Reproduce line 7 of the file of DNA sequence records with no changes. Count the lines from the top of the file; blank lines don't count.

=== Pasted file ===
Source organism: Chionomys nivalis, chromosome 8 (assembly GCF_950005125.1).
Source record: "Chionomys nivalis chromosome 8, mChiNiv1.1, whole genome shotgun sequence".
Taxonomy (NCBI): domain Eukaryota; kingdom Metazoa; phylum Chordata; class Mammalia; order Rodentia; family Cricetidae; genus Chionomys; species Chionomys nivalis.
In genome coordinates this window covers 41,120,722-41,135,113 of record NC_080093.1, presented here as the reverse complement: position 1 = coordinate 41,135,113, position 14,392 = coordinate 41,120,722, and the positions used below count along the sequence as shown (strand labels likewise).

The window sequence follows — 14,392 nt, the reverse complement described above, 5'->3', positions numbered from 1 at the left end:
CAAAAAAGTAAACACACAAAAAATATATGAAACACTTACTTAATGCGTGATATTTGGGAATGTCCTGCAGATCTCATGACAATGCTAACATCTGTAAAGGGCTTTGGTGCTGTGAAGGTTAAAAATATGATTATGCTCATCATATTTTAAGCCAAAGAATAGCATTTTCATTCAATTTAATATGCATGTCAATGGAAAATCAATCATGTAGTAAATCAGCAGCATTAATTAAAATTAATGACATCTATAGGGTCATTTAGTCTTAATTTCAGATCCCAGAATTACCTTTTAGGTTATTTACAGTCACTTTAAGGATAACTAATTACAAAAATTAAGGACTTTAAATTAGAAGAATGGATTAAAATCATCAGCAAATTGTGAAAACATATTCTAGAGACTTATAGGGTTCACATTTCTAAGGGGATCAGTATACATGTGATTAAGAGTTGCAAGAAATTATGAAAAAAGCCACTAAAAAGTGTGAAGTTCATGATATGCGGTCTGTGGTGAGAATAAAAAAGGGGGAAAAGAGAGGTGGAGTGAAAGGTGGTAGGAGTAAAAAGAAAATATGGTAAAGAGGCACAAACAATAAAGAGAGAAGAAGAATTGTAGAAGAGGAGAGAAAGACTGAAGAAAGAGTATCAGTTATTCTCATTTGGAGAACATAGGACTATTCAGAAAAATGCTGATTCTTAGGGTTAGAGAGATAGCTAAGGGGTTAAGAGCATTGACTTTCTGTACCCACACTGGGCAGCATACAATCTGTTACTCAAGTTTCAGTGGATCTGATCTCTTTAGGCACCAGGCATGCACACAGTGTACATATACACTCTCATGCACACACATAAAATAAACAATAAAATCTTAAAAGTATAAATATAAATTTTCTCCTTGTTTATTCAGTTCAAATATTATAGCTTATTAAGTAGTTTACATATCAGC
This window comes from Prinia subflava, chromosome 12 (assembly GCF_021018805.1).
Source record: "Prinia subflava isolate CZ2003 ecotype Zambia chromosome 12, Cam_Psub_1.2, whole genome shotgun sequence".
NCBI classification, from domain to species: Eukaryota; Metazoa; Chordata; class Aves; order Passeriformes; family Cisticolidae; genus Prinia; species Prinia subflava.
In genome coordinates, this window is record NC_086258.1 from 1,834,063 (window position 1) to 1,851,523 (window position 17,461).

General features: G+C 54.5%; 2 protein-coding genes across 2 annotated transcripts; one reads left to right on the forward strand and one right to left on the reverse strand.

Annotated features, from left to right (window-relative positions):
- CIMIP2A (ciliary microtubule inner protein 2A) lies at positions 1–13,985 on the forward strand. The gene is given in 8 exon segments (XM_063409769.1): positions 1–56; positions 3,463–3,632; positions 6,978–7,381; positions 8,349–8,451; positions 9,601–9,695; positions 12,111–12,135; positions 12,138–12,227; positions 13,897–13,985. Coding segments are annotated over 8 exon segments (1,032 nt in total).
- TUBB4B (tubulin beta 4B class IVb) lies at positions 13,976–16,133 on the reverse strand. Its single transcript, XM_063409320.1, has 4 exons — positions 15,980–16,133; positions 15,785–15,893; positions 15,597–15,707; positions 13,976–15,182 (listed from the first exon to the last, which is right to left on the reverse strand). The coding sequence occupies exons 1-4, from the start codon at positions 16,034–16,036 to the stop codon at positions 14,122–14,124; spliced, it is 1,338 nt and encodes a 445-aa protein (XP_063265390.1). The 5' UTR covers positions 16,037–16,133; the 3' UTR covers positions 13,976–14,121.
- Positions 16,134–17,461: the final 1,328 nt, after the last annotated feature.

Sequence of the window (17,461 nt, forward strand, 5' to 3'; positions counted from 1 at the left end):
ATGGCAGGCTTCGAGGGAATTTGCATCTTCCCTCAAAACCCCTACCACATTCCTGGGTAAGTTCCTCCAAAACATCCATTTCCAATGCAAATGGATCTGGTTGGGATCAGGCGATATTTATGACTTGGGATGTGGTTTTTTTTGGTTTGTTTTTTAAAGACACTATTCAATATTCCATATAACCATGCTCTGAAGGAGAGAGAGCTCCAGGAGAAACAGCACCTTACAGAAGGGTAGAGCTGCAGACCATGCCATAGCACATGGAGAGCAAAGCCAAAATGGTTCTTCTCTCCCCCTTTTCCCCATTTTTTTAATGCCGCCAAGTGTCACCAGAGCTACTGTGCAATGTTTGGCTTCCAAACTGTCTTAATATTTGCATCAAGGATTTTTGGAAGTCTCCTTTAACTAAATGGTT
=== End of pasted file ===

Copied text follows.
This window comes from Prinia subflava, chromosome 12 (assembly GCF_021018805.1).